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Taings: Inside Adelaide's Own Noodle Empire

Taings: Inside Adelaide's Own Noodle Empire

How an Adelaide family turned their home noodle business into a nationally recognised brand.

Pick up a package of hokkien noodles at your local Woolworths or Foodland and there’s a good chance they were made in a factory on the corner of South and Grand Junction Roads.

The Taings noodle factory was built in 2001 to accommodate growth in the business. Today, the factory is the second largest supplier of fresh noodles in Australia. Their client base includes Woolworths, Foodland, PFD (food service), McCain and Lite n’ Easy. If you haven’t consciously consumed Taings noodles, you probably have without knowing.


“It started in Thebarton, in a house with a family who had migrated from Cambodia,” says Taings’ general manager Steve Hardacres. “Old man Taing started making noodles for the local Chinese supermarkets; just made them and put them in little tied up bags and sold to a few supermarkets and restaurants.

“Around 18 years ago, a couple of Coles managers saw these things in the Adelaide Central Market and thought it would be a good product to put on their shelves, and that’s how it all began.”

Since the move in 2001, the brand has been searching for ways to continue their growth in the noodle market.

“We had a short stint with steamed buns under our brand, which was a dismal failure,” Hardacres says. But he has just instated a new plan, to “export ambient-temperature noodles to Asia”. The noodles are made on a special machine and don’t require any refrigeration.


“There’s a big demand for western foods in China. Buying Australian-made products is seen as a sign of wealth so there’s a big market for Australian products in China,” Hardacres says.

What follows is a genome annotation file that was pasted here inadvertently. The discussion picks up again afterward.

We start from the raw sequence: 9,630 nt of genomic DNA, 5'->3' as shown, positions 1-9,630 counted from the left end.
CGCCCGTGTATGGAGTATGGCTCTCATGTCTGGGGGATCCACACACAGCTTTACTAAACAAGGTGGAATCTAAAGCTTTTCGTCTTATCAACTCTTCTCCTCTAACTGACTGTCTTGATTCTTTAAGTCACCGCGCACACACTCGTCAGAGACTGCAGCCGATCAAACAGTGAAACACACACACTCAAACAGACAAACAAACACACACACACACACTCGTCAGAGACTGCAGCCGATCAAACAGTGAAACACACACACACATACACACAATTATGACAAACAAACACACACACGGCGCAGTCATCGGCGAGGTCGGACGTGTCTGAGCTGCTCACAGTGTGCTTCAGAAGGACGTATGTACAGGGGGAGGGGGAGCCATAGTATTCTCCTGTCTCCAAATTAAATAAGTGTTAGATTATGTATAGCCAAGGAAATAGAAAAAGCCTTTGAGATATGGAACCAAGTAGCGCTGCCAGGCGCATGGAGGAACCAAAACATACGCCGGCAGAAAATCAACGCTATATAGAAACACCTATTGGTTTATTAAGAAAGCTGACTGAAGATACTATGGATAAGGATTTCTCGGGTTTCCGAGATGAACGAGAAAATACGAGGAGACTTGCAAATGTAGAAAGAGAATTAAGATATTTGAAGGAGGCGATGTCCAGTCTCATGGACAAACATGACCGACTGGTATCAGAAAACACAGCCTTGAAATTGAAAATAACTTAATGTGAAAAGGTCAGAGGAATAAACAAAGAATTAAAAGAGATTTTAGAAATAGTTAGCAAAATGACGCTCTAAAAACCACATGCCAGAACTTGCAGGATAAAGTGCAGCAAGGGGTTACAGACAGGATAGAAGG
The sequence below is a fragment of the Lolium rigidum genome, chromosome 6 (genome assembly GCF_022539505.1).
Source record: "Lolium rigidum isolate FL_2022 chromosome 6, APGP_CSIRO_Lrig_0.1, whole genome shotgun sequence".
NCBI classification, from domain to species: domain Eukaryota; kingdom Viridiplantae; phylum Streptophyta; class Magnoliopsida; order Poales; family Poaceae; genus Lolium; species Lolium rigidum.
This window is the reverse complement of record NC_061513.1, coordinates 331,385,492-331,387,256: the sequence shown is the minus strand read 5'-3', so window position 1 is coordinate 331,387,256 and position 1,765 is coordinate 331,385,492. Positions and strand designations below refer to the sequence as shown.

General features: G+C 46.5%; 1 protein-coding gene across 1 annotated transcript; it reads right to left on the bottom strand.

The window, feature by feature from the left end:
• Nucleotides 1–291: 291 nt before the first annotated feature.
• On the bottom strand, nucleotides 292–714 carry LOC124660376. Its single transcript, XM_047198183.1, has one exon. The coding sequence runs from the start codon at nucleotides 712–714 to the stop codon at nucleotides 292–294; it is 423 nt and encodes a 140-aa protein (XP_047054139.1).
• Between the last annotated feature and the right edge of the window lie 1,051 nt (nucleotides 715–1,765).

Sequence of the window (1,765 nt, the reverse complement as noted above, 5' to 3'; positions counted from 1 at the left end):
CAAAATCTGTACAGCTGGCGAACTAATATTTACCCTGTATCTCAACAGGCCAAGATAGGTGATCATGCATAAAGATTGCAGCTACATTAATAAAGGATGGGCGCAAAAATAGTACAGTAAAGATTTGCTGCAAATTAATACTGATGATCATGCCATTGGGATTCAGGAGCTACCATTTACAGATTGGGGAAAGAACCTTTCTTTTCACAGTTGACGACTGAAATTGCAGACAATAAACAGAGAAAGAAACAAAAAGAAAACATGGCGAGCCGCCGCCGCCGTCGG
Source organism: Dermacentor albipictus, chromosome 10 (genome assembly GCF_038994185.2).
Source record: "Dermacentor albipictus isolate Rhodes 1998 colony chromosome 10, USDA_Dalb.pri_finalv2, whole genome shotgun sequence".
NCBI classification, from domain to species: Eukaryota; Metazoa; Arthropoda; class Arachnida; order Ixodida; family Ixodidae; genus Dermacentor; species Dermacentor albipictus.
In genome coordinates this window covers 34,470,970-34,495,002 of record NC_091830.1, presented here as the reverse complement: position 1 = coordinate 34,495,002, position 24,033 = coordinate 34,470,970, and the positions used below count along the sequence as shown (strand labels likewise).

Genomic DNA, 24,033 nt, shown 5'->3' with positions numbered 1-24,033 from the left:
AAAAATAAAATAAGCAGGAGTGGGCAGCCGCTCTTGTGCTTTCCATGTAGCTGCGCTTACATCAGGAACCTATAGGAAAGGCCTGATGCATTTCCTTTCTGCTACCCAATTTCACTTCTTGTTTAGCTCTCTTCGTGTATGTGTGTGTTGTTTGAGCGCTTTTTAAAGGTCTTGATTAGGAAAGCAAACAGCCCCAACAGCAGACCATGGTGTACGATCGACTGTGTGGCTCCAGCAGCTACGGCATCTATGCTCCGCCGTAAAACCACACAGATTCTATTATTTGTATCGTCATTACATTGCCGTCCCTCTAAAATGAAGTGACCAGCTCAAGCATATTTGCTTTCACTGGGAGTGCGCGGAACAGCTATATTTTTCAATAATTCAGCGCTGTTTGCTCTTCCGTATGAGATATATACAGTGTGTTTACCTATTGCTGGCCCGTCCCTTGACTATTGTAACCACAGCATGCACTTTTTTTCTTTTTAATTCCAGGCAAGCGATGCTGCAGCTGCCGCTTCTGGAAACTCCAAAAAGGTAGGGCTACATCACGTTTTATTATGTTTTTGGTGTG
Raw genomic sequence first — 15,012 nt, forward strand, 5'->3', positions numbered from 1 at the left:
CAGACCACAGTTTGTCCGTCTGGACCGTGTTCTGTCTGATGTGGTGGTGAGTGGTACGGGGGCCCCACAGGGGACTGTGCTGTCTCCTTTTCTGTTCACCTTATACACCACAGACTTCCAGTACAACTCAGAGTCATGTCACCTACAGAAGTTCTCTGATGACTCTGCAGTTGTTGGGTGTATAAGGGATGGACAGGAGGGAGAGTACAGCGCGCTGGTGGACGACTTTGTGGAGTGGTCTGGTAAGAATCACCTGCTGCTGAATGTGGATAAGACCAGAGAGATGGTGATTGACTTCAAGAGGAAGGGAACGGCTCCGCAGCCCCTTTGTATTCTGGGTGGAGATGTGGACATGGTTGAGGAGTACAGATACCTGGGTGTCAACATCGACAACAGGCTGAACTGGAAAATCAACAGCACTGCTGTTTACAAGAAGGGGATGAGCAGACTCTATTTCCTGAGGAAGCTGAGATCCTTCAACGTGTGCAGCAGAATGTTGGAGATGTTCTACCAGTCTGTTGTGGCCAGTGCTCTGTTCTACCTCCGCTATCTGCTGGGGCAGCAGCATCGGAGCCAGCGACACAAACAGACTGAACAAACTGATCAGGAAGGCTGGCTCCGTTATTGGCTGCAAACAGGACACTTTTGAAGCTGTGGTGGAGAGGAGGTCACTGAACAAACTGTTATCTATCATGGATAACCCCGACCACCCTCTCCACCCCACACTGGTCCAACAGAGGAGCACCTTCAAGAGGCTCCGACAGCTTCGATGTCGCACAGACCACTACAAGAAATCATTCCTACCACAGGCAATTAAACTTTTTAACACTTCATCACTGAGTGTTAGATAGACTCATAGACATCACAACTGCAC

The Taings factory houses a fresh noodle machine, that creates packaged noodles from start to finish. After the noodles are packed they’re pasteurised before being chilled and ready to distribute. Their ambient-temperature noodle machine runs alongside the fresh one. It prepares the noodles for local distribution and export.

“There’s a difficulty in exporting fresh noodles,” Hardacres says. “They only have a 45- day shelf life so it’s not feasible by the time they’ve arrived in the destination country and made it on to the new shelf. You could freeze them, but fresh noodles don’t hold up well (three months at most). So that’s why the ambient-temperature noodles are our next step in the growth plan.”


The company’s most popular noodle is the hokkien, which dominates their production line. Others include soba, udon, rice and purple wheat noodles, which are all available on request.

“We don’t make atypical noodles as a standard line because the demand isn’t high enough. But occasionally we’ll have orders for promotions, say if someone wants to sell soba noodles for a month they might ring and order 500 kilos.

“Originally we had 10 products in constant production. Now we’re down to two. If we’re taking steps like developing packaging and producing the product, convincing suppliers etc. and it’s not a massive hit, we’ve lost money.”


Although noodle making is a fairly straight-forward game, there’s plenty to consider outside the production line. Balancing costs on freight, and promotional sales (the supermarket doesn’t absorb half-price discounts, the producers do), bargaining on sales deals and growing the company is something Hardacres has been doing for the past 15 years.

“Some days there are no noodles to be sent out, but the next day there might be 10 pallets. Some of our clients order noodles dependent on their own production line. They give us a three- to four-month forecast which helps, but they might order three tonnes today then nothing for the next few weeks. We really don’t know what’s going to come in.”

Photography: Camellia Aebischer


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